The humanist premise of this accessible and substantial book is that you are never too young or too old to grow emotionally, intellectually, socially and spiritually. The underpinning of Interpersonal Psychoanalytic Theory sounds obvious: people are raised by other people. But in the current pharmaceutically dominated approach to treating mental distress and/or disorders, re-interpreting this system for the twenty-first century is a valuable contribution to lay readers and professionals. One of the most attractive features of the book is that the chapters cover development stages from womb to adulthood. Yes, there is a summary of cutting-edge research into development in the womb! The developmental stages can be read discretely. So if you are a parent concerned about a withdrawn child, you can start at the child’s age and work back. Similarly, if you are a young adult trying to untangle negative aspects of coping habits you formed as a child, you can start at your age or from the beginning. If you are a senior citizen yearning to reshape your connection to your grown children, you can find pointers in this book. For my community, LGBTQ, there is a chapter and several case histories oriented to the additional stresses members of the community experience. The authors have long experience working with patients. The writing is always clear, yet offers copious academic citations.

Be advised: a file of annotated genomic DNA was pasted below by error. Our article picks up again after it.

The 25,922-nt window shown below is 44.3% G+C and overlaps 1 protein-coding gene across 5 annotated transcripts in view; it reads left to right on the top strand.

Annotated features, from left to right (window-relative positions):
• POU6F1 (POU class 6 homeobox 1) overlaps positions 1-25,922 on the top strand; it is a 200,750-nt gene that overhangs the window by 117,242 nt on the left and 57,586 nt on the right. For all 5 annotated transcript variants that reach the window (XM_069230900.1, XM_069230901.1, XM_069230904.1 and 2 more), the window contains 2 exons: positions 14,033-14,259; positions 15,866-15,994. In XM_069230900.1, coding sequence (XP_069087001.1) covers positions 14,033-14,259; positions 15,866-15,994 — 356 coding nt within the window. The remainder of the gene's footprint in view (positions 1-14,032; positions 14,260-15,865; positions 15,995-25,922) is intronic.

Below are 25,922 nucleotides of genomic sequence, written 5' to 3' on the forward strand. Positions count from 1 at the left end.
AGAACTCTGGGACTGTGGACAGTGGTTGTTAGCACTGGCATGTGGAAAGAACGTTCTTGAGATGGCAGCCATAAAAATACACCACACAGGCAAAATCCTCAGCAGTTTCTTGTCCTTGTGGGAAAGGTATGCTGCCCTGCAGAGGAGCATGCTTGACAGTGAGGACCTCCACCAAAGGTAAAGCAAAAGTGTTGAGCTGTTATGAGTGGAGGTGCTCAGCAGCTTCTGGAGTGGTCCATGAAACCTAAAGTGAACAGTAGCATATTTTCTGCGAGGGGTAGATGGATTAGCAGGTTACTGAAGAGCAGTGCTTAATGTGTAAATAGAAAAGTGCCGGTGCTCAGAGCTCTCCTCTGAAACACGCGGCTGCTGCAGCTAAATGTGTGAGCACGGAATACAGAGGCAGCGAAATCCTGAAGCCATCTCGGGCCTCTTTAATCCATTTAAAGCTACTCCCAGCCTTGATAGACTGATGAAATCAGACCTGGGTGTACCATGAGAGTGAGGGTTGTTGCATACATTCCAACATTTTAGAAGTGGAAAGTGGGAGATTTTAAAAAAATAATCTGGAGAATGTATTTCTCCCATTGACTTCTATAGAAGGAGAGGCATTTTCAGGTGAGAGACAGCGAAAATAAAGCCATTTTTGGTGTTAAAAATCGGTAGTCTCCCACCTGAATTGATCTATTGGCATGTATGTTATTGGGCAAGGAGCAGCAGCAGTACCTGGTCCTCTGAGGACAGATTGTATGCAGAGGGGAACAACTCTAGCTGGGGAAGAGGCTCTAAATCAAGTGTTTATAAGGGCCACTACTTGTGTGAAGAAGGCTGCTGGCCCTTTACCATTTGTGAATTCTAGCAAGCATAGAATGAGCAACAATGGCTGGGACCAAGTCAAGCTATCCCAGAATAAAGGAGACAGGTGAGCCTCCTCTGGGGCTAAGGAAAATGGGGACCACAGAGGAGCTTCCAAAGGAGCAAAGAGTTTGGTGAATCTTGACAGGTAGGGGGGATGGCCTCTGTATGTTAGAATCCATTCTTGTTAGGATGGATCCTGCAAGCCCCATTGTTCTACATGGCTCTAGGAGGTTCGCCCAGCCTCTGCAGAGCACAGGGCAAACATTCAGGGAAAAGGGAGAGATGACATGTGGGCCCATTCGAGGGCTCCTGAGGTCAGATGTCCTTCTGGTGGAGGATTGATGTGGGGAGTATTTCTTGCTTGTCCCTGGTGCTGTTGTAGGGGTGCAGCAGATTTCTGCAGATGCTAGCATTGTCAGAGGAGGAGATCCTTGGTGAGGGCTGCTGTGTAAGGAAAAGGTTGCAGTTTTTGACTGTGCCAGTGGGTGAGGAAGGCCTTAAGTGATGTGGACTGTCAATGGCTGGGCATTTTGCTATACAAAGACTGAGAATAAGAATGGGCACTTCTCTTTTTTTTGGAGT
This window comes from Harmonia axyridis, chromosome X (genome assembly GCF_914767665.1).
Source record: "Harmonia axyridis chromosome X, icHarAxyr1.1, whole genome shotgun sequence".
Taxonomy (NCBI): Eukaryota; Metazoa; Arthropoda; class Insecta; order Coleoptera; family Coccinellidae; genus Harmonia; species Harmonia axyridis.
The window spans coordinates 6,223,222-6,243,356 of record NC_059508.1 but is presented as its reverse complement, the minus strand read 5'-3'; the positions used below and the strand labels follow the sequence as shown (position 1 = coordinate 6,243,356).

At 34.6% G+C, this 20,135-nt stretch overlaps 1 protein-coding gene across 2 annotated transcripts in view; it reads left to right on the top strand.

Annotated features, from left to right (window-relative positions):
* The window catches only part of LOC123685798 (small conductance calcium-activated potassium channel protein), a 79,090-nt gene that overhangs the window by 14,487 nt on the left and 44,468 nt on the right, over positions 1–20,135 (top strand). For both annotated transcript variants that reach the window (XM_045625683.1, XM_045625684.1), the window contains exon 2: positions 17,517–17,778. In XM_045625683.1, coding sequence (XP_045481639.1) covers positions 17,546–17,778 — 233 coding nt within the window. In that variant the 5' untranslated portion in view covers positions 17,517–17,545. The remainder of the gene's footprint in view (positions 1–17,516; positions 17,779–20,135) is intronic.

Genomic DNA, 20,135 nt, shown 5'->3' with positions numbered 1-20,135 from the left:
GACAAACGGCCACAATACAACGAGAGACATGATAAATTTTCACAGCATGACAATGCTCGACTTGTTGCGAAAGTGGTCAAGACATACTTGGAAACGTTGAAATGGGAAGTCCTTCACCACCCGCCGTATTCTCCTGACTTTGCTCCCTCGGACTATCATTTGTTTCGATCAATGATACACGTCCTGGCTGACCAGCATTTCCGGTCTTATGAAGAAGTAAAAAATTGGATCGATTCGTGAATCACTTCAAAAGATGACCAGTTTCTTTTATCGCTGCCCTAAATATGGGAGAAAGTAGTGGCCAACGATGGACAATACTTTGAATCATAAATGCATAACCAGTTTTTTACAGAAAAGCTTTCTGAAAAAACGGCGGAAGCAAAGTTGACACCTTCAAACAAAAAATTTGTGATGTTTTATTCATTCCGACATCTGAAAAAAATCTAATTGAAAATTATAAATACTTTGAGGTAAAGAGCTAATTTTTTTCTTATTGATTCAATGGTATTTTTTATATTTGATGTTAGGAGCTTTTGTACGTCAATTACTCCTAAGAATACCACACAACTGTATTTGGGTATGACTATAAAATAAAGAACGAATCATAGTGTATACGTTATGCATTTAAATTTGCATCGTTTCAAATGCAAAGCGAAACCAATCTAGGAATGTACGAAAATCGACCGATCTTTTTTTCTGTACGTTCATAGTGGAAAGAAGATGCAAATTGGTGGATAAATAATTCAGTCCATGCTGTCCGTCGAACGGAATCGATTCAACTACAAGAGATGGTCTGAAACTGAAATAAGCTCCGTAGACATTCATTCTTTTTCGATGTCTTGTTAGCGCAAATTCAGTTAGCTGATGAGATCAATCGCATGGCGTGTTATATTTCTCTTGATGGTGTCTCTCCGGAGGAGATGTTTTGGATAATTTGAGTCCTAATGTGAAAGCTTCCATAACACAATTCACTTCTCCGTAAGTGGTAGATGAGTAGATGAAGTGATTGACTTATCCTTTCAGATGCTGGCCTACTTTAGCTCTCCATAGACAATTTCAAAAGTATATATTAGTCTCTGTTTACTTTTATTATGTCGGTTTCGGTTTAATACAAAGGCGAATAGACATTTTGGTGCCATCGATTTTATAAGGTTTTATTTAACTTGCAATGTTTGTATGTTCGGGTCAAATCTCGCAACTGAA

Loretta Goldberg, B.A. (Hons.); M.A.; C.L.U.; Fulbright Scholar, Award-winning author of The Reversible Mask; An Elizabethan Spy Novel. (MadeGlobal Publishing, 2018). A lay reader’s endorsement of Evolving Self
As a clinical psychologist/psychotherapist who went into this field because I was inspired by the liberating concepts of psychoanalysis as developed by F. Fromm-Reichmann, H.S. Sullivan, R.D. Laing and other theoreticians and practitioners of long-term psychoanalytically oriented psychotherapy, I welcome Evolving Self; A Reintroduction and Expansion of Interpersonal Psychoanalytic Theory.